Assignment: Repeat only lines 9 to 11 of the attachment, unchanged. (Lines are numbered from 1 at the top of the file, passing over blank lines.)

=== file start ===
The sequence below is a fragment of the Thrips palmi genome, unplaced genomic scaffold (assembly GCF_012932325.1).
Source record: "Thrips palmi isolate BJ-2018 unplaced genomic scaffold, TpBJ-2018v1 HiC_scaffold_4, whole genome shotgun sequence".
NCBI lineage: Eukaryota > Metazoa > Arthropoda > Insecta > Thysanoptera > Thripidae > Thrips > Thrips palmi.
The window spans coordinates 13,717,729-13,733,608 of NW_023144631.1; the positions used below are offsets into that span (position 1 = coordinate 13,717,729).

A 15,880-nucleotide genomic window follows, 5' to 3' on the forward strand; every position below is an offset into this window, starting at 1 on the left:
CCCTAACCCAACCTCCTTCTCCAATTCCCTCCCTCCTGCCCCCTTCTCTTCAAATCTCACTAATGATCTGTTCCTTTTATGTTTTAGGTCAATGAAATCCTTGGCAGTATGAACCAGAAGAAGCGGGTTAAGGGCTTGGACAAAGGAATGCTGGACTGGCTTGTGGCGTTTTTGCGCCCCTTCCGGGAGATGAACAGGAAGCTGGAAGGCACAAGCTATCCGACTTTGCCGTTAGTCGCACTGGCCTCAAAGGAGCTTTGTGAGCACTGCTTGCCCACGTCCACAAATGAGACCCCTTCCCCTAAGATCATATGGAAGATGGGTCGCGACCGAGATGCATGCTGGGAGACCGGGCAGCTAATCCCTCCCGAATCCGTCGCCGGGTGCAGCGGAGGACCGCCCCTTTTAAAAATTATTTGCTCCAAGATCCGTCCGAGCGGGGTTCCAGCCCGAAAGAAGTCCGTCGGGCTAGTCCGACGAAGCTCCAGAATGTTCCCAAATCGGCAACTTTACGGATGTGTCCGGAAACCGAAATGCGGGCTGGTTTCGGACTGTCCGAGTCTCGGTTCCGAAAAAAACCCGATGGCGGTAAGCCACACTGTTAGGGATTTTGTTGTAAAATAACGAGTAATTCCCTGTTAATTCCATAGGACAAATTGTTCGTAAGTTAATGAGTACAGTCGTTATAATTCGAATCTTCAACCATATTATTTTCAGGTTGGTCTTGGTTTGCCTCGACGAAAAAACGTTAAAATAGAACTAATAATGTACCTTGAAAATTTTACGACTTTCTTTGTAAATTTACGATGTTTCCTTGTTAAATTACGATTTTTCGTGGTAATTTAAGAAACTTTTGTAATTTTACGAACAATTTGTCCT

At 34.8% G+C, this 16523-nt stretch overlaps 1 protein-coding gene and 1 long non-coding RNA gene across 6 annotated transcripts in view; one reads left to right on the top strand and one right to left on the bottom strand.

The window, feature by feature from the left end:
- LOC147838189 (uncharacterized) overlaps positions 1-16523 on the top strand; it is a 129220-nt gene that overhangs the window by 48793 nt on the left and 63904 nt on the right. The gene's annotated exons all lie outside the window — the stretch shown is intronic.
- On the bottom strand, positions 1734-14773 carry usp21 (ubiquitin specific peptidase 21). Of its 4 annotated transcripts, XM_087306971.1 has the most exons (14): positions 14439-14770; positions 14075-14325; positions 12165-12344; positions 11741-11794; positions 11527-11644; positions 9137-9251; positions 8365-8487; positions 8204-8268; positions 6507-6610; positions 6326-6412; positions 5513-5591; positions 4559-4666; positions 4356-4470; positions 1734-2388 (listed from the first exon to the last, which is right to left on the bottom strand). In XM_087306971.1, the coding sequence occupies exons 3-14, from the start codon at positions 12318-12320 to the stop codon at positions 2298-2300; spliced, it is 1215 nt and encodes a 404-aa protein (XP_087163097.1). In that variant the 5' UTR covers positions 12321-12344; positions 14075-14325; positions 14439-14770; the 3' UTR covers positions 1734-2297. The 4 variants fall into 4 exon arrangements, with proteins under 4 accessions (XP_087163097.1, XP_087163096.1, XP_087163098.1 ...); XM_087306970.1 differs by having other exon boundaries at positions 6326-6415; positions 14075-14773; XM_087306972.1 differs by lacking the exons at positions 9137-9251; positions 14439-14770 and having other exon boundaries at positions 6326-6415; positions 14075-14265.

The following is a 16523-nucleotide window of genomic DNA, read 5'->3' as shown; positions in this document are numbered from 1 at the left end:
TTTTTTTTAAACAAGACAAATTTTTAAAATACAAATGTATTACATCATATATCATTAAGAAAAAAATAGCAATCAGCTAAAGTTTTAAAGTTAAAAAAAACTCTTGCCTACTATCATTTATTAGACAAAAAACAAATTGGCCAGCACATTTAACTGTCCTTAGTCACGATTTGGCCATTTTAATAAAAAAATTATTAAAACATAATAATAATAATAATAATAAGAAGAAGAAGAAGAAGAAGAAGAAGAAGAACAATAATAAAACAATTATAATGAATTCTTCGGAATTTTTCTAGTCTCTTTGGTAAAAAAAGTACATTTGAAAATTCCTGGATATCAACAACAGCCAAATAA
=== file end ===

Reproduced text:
- LOC147838189 (uncharacterized) overlaps positions 1-16523 on the top strand; it is a 129220-nt gene that overhangs the window by 48793 nt on the left and 63904 nt on the right. The gene's annotated exons all lie outside the window — the stretch shown is intronic.
- On the bottom strand, positions 1734-14773 carry usp21 (ubiquitin specific peptidase 21). Of its 4 annotated transcripts, XM_087306971.1 has the most exons (14): positions 14439-14770; positions 14075-14325; positions 12165-12344; positions 11741-11794; positions 11527-11644; positions 9137-9251; positions 8365-8487; positions 8204-8268; positions 6507-6610; positions 6326-6412; positions 5513-5591; positions 4559-4666; positions 4356-4470; positions 1734-2388 (listed from the first exon to the last, which is right to left on the bottom strand). In XM_087306971.1, the coding sequence occupies exons 3-14, from the start codon at positions 12318-12320 to the stop codon at positions 2298-2300; spliced, it is 1215 nt and encodes a 404-aa protein (XP_087163097.1). In that variant the 5' UTR covers positions 12321-12344; positions 14075-14325; positions 14439-14770; the 3' UTR covers positions 1734-2297. The 4 variants fall into 4 exon arrangements, with proteins under 4 accessions (XP_087163097.1, XP_087163096.1, XP_087163098.1 ...); XM_087306970.1 differs by having other exon boundaries at positions 6326-6415; positions 14075-14773; XM_087306972.1 differs by lacking the exons at positions 9137-9251; positions 14439-14770 and having other exon boundaries at positions 6326-6415; positions 14075-14265.

The following is a 16523-nucleotide window of genomic DNA, read 5'->3' as shown; positions in this document are numbered from 1 at the left end: